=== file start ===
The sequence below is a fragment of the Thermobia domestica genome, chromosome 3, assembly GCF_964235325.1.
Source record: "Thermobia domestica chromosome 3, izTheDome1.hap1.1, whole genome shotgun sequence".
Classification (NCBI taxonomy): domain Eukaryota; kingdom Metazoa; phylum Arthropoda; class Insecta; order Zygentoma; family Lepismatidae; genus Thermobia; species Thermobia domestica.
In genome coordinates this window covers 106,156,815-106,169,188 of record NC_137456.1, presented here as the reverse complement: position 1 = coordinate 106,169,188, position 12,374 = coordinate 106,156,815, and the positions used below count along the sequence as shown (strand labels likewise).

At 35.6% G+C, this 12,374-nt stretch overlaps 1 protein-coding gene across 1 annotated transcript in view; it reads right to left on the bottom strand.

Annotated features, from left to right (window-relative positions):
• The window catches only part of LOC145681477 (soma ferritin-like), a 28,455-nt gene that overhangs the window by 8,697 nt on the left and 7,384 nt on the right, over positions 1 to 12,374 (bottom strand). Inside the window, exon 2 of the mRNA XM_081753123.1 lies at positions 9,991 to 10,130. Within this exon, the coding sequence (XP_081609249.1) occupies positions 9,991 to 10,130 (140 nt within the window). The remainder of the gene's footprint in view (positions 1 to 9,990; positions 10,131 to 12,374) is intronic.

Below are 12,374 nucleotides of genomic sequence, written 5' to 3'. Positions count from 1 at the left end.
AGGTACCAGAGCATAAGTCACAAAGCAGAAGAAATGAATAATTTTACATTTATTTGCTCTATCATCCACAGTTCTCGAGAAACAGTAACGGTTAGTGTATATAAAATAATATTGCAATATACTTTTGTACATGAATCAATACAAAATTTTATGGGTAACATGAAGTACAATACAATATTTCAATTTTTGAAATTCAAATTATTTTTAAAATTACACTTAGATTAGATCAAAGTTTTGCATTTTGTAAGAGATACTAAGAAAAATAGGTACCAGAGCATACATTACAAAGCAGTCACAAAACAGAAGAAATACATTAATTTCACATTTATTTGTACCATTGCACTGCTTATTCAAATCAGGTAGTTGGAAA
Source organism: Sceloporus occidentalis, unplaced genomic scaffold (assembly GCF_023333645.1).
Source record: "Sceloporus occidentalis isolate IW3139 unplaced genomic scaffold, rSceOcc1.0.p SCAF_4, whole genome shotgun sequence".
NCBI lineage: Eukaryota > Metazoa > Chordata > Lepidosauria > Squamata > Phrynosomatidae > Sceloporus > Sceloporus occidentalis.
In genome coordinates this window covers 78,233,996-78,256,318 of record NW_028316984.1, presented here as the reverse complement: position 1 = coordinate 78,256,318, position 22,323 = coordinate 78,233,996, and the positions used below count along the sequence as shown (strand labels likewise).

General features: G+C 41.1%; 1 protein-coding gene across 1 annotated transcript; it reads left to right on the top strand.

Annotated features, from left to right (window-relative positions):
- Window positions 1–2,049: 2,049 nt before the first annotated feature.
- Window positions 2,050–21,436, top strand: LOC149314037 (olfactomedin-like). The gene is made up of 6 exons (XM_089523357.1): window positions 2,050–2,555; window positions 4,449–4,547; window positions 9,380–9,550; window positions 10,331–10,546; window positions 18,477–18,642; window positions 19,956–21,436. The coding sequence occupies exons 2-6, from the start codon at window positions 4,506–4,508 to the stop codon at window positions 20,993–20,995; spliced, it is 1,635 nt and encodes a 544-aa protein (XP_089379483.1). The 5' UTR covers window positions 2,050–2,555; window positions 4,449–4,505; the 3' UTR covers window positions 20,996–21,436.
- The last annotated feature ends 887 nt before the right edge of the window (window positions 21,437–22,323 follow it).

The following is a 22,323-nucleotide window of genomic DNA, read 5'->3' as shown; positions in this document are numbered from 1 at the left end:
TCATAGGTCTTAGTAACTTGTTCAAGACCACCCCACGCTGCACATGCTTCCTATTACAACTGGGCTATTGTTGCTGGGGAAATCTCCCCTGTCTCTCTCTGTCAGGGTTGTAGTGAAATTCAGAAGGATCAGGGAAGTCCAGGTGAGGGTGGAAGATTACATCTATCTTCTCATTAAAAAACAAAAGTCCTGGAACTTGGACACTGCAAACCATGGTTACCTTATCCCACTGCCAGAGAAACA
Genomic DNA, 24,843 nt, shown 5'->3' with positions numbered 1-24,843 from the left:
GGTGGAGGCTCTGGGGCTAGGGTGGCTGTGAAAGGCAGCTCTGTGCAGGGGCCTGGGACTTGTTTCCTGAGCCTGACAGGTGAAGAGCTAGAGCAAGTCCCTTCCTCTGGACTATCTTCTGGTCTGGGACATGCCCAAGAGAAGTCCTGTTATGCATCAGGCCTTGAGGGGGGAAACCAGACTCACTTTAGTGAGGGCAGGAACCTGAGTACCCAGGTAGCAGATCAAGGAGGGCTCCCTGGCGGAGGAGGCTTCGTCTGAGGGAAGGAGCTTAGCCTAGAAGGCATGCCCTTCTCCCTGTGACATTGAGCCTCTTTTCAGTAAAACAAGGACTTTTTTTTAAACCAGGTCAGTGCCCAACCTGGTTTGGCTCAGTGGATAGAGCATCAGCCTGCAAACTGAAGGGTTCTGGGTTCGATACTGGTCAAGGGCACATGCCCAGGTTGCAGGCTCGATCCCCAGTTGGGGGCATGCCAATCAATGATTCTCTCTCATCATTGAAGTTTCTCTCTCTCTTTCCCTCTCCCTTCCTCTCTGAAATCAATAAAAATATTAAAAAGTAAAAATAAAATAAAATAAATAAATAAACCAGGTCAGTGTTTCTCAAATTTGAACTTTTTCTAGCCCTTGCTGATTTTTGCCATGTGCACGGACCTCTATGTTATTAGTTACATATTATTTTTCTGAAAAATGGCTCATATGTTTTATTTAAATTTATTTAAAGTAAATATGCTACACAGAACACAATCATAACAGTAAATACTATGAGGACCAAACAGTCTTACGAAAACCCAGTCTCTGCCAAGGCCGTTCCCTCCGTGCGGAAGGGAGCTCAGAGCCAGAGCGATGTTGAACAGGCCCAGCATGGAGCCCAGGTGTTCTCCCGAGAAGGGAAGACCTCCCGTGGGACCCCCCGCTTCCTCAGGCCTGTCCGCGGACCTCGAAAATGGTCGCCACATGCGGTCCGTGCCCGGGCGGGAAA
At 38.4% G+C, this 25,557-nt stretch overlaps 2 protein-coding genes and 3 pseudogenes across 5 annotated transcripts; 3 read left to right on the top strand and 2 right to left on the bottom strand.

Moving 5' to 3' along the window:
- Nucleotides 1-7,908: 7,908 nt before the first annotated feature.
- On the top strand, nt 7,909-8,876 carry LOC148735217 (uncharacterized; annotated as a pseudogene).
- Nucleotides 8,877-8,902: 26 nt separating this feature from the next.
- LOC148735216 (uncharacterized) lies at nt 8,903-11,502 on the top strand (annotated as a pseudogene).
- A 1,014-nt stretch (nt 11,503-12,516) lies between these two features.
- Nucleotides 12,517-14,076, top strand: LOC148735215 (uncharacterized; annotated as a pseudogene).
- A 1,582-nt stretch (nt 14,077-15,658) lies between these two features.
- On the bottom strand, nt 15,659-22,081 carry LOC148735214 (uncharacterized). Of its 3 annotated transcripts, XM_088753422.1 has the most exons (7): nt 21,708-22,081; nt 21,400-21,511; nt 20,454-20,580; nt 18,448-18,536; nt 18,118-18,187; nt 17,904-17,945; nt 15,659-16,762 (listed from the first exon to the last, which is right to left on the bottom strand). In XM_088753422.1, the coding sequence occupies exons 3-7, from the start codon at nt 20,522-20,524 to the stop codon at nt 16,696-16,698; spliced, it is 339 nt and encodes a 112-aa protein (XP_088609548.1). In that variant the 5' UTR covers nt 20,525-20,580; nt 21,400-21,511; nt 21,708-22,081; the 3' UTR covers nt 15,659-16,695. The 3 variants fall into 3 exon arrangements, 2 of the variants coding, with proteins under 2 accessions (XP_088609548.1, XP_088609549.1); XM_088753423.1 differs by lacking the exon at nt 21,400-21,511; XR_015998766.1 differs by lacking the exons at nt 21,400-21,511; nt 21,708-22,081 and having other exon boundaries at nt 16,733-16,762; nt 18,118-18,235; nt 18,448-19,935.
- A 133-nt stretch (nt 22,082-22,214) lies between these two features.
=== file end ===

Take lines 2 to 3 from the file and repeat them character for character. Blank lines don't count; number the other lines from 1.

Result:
Source record: "Thermobia domestica chromosome 3, izTheDome1.hap1.1, whole genome shotgun sequence".
Classification (NCBI taxonomy): domain Eukaryota; kingdom Metazoa; phylum Arthropoda; class Insecta; order Zygentoma; family Lepismatidae; genus Thermobia; species Thermobia domestica.